Summer Travel Tips for Small Pets
Veterinary & Aquatic Services Department, Drs. Foster & Smith

Rabbit in a travel cageMost small pets do not enjoy travel, and in most cases, keeping them at home with a pet sitter would be the least stressful for them. There are times however, when you may need or want to take them with you. Here are a few tips on making it easier for your pet and you.
  • Before you go, have reservations. If you need to arrange overnight accommodations, make sure the pet-only rooms are also non-smoking rooms.

  • Schedule a health exam and check regulations. Remember, if you are traveling interstate, you will probably need a health certificate signed by your veterinarian within ten days prior to your departure. Even if you are traveling in-state, have your veterinarian give your pet a health check. If traveling by air, be sure to contact your airlines to determine if they have any restrictions.

  • Pack everything you and your small pet will need. Bring all you will need for your pet during the trip and at your destination.
    • Cages and restraint - Your pet's regular cage is likely to be too large for the back seat of your car. Instead, for car travel we recommend a travel cage designed to fasten securely with a seat belt, and hold up to jostling on the highway. Do NOT place the cage in the front seat since in the event an air bag would inflate, it could cause injury to the pet. Covering the cage may help prevent motion sickness. When it comes to cage furnishings, you will not want to fill the travel cage with toys or swinging objects that could cause injury during a sudden stop. Because of their compact size, travel cages are not recommended for daily use on extended trips. You will need room in your car to pack your pet's regular cage, or at the minimum, an exercise pen.

      Never travel with a pet loose in your car or in the trunk; and, because small pets can expire quickly in high heat, they should NEVER be left in your car unattended.

    • 3 Ways To Provide Safe Water:
      1. Carry a portable water filter. Water filters can get rid of heavy metals and other elements boiling does not address.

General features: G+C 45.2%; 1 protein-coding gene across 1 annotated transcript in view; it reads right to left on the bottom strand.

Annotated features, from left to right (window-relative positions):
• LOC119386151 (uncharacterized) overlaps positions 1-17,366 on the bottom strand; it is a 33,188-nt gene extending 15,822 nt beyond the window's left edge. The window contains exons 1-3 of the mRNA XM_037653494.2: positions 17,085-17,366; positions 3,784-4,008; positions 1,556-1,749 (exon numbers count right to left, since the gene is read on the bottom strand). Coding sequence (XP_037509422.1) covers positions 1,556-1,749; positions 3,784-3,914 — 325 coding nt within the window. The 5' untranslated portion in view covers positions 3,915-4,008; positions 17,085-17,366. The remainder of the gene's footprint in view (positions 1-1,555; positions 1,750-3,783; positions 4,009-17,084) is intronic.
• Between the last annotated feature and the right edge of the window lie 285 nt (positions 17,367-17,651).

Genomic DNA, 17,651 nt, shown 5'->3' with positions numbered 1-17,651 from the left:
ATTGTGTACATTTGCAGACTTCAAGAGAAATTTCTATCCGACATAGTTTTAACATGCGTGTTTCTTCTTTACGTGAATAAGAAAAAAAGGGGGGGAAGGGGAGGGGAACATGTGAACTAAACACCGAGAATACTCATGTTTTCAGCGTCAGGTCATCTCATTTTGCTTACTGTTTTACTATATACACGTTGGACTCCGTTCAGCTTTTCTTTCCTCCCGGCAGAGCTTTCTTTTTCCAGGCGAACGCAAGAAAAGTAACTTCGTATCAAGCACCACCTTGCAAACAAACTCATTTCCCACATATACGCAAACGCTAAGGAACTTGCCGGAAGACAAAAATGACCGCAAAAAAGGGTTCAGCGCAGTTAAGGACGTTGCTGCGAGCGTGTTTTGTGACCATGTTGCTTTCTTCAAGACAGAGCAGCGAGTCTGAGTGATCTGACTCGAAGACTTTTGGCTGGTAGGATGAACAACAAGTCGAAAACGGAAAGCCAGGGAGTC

2. Boil water from home and store it in air-tight bottles.

      3. Use commercial bottled water (remember to get your small pet used to the taste of commercial water before your trip).
      Food and water - Just before and during the trip you will not want to overfeed your pet. On arrival, you will need a good supply of his regular diet. Because you probably will not want to invest the time to shop for pet food, be sure to pack plenty. Also, bring bottled water you can trust your small pet will enjoy.
    • Do not be lax and feed your small pet the wrong foods just because you are "on vacation." Now more than ever, your pet needs his regular daily food to be the main portion of his diet. Remember that foods full of fats and sugars - such as fast foods - are unhealthy for your small friend. Proper nutrition is also important for managing stress in your pet. Suddenly changing food, especially during the stress of travel, could cause severe digestive problems. If you are going to give some treats, introduce them to your pet several days prior to the trip to acclimate his digestive system.

    • To help keep your car seat and the cage dry, try using a water bottle instead of a water cup. Make sure your pet knows how to use a water bottle before starting on your trip. Remember that if you are traveling to an area where it is unsafe for you to drink the water, your pet should not drink it either.